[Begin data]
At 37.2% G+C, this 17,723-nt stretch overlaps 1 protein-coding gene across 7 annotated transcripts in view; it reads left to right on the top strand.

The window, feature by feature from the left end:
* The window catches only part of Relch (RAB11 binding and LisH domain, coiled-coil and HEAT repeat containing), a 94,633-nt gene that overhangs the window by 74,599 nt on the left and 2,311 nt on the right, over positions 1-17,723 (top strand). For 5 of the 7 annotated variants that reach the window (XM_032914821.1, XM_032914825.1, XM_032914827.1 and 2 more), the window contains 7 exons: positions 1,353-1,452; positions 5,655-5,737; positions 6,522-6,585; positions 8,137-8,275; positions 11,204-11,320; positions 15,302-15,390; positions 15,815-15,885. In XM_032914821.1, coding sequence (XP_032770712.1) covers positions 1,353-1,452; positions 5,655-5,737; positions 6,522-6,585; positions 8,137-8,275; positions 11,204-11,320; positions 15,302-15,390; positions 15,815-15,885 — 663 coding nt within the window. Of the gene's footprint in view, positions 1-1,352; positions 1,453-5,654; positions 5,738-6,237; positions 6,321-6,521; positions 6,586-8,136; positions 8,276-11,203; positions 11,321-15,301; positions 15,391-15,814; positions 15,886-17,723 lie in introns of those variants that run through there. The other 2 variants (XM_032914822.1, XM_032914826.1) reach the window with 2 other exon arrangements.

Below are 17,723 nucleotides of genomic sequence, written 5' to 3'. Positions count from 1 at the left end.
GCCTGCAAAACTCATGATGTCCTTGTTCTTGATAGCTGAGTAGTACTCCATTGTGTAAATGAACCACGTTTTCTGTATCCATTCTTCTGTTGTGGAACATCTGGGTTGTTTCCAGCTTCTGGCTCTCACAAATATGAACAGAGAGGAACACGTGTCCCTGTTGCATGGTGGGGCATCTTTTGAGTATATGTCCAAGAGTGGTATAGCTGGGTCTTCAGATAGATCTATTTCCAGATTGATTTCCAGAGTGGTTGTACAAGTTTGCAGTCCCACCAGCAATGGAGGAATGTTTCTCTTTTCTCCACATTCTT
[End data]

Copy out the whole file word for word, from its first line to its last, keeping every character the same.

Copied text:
At 37.2% G+C, this 17,723-nt stretch overlaps 1 protein-coding gene across 7 annotated transcripts in view; it reads left to right on the top strand.

The window, feature by feature from the left end:
* The window catches only part of Relch (RAB11 binding and LisH domain, coiled-coil and HEAT repeat containing), a 94,633-nt gene that overhangs the window by 74,599 nt on the left and 2,311 nt on the right, over positions 1-17,723 (top strand). For 5 of the 7 annotated variants that reach the window (XM_032914821.1, XM_032914825.1, XM_032914827.1 and 2 more), the window contains 7 exons: positions 1,353-1,452; positions 5,655-5,737; positions 6,522-6,585; positions 8,137-8,275; positions 11,204-11,320; positions 15,302-15,390; positions 15,815-15,885. In XM_032914821.1, coding sequence (XP_032770712.1) covers positions 1,353-1,452; positions 5,655-5,737; positions 6,522-6,585; positions 8,137-8,275; positions 11,204-11,320; positions 15,302-15,390; positions 15,815-15,885 — 663 coding nt within the window. Of the gene's footprint in view, positions 1-1,352; positions 1,453-5,654; positions 5,738-6,237; positions 6,321-6,521; positions 6,586-8,136; positions 8,276-11,203; positions 11,321-15,301; positions 15,391-15,814; positions 15,886-17,723 lie in introns of those variants that run through there. The other 2 variants (XM_032914822.1, XM_032914826.1) reach the window with 2 other exon arrangements.

Below are 17,723 nucleotides of genomic sequence, written 5' to 3'. Positions count from 1 at the left end.
GCCTGCAAAACTCATGATGTCCTTGTTCTTGATAGCTGAGTAGTACTCCATTGTGTAAATGAACCACGTTTTCTGTATCCATTCTTCTGTTGTGGAACATCTGGGTTGTTTCCAGCTTCTGGCTCTCACAAATATGAACAGAGAGGAACACGTGTCCCTGTTGCATGGTGGGGCATCTTTTGAGTATATGTCCAAGAGTGGTATAGCTGGGTCTTCAGATAGATCTATTTCCAGATTGATTTCCAGAGTGGTTGTACAAGTTTGCAGTCCCACCAGCAATGGAGGAATGTTTCTCTTTTCTCCACATTCTT